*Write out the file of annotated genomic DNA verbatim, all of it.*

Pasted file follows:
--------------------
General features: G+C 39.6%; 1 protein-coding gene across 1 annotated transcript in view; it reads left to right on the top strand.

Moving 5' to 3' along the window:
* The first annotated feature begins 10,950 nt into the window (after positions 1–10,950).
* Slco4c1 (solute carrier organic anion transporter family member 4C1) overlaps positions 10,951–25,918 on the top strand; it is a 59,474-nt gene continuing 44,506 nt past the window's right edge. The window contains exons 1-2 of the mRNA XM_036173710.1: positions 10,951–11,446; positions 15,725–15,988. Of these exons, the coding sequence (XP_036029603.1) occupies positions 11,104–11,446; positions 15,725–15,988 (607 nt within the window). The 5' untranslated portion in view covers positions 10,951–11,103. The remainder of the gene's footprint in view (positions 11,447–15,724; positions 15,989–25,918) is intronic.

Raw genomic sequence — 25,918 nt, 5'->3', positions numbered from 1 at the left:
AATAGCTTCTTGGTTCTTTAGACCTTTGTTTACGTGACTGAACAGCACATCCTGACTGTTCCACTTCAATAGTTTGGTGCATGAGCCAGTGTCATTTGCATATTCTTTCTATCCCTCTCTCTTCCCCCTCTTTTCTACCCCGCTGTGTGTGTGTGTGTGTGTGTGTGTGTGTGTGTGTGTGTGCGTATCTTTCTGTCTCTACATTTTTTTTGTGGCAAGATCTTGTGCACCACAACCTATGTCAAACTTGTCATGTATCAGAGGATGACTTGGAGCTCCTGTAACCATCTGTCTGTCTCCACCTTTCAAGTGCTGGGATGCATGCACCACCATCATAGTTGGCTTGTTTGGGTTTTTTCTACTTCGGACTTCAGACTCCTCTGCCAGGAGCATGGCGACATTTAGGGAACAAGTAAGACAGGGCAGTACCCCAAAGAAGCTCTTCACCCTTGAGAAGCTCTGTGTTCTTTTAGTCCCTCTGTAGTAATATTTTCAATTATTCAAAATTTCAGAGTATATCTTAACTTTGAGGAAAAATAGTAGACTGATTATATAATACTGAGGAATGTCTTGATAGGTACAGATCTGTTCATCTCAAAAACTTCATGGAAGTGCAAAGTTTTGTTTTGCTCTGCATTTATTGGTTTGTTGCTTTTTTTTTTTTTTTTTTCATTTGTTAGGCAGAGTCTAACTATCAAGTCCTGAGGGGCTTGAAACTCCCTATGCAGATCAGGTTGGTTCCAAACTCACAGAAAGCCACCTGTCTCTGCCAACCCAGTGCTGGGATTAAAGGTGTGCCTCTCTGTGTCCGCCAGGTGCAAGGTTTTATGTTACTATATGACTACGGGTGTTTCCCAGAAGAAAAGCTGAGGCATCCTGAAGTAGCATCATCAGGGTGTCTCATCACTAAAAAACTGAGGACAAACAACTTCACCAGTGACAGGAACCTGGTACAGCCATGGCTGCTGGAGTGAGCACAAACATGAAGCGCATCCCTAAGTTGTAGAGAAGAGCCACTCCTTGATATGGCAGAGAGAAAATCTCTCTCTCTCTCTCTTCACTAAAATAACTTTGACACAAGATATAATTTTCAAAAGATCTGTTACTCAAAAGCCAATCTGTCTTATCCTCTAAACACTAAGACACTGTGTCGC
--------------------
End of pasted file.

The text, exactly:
General features: G+C 39.6%; 1 protein-coding gene across 1 annotated transcript in view; it reads left to right on the top strand.

Moving 5' to 3' along the window:
* The first annotated feature begins 10,950 nt into the window (after positions 1–10,950).
* Slco4c1 (solute carrier organic anion transporter family member 4C1) overlaps positions 10,951–25,918 on the top strand; it is a 59,474-nt gene continuing 44,506 nt past the window's right edge. The window contains exons 1-2 of the mRNA XM_036173710.1: positions 10,951–11,446; positions 15,725–15,988. Of these exons, the coding sequence (XP_036029603.1) occupies positions 11,104–11,446; positions 15,725–15,988 (607 nt within the window). The 5' untranslated portion in view covers positions 10,951–11,103. The remainder of the gene's footprint in view (positions 11,447–15,724; positions 15,989–25,918) is intronic.

Raw genomic sequence — 25,918 nt, 5'->3', positions numbered from 1 at the left:
AATAGCTTCTTGGTTCTTTAGACCTTTGTTTACGTGACTGAACAGCACATCCTGACTGTTCCACTTCAATAGTTTGGTGCATGAGCCAGTGTCATTTGCATATTCTTTCTATCCCTCTCTCTTCCCCCTCTTTTCTACCCCGCTGTGTGTGTGTGTGTGTGTGTGTGTGTGTGTGTGTGTGTGCGTATCTTTCTGTCTCTACATTTTTTTTGTGGCAAGATCTTGTGCACCACAACCTATGTCAAACTTGTCATGTATCAGAGGATGACTTGGAGCTCCTGTAACCATCTGTCTGTCTCCACCTTTCAAGTGCTGGGATGCATGCACCACCATCATAGTTGGCTTGTTTGGGTTTTTTCTACTTCGGACTTCAGACTCCTCTGCCAGGAGCATGGCGACATTTAGGGAACAAGTAAGACAGGGCAGTACCCCAAAGAAGCTCTTCACCCTTGAGAAGCTCTGTGTTCTTTTAGTCCCTCTGTAGTAATATTTTCAATTATTCAAAATTTCAGAGTATATCTTAACTTTGAGGAAAAATAGTAGACTGATTATATAATACTGAGGAATGTCTTGATAGGTACAGATCTGTTCATCTCAAAAACTTCATGGAAGTGCAAAGTTTTGTTTTGCTCTGCATTTATTGGTTTGTTGCTTTTTTTTTTTTTTTTTTCATTTGTTAGGCAGAGTCTAACTATCAAGTCCTGAGGGGCTTGAAACTCCCTATGCAGATCAGGTTGGTTCCAAACTCACAGAAAGCCACCTGTCTCTGCCAACCCAGTGCTGGGATTAAAGGTGTGCCTCTCTGTGTCCGCCAGGTGCAAGGTTTTATGTTACTATATGACTACGGGTGTTTCCCAGAAGAAAAGCTGAGGCATCCTGAAGTAGCATCATCAGGGTGTCTCATCACTAAAAAACTGAGGACAAACAACTTCACCAGTGACAGGAACCTGGTACAGCCATGGCTGCTGGAGTGAGCACAAACATGAAGCGCATCCCTAAGTTGTAGAGAAGAGCCACTCCTTGATATGGCAGAGAGAAAATCTCTCTCTCTCTCTCTTCACTAAAATAACTTTGACACAAGATATAATTTTCAAAAGATCTGTTACTCAAAAGCCAATCTGTCTTATCCTCTAAACACTAAGACACTGTGTCGC